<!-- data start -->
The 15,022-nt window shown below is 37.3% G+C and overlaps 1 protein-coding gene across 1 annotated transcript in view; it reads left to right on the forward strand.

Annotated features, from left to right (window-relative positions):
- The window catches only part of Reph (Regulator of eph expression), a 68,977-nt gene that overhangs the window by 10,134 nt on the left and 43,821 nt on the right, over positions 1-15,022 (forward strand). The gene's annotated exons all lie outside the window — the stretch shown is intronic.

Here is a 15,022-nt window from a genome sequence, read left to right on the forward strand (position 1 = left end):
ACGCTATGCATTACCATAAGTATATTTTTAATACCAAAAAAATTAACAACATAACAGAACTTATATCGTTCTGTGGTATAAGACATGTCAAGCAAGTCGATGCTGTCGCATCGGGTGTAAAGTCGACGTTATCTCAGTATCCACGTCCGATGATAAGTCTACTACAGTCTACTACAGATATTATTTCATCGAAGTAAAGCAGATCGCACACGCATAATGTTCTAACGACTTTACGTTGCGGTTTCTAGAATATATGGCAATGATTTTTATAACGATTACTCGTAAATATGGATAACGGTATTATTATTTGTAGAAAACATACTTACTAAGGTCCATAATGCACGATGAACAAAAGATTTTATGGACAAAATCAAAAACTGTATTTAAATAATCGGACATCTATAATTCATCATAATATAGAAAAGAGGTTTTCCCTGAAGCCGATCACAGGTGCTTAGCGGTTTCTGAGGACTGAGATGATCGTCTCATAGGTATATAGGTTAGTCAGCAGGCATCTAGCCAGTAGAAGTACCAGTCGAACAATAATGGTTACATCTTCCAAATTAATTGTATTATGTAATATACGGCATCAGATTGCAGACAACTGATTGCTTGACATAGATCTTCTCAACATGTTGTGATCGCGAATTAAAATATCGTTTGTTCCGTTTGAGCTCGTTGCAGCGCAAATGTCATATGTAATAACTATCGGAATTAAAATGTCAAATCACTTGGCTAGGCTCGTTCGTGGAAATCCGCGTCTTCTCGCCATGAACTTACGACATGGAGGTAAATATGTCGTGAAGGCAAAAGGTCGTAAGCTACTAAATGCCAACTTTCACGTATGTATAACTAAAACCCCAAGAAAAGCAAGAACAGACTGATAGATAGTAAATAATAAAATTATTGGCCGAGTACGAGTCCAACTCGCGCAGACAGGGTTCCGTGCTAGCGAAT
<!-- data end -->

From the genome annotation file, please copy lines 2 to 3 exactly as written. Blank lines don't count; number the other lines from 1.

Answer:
Annotated features, from left to right (window-relative positions):
- The window catches only part of Reph (Regulator of eph expression), a 68,977-nt gene that overhangs the window by 10,134 nt on the left and 43,821 nt on the right, over positions 1-15,022 (forward strand). The gene's annotated exons all lie outside the window — the stretch shown is intronic.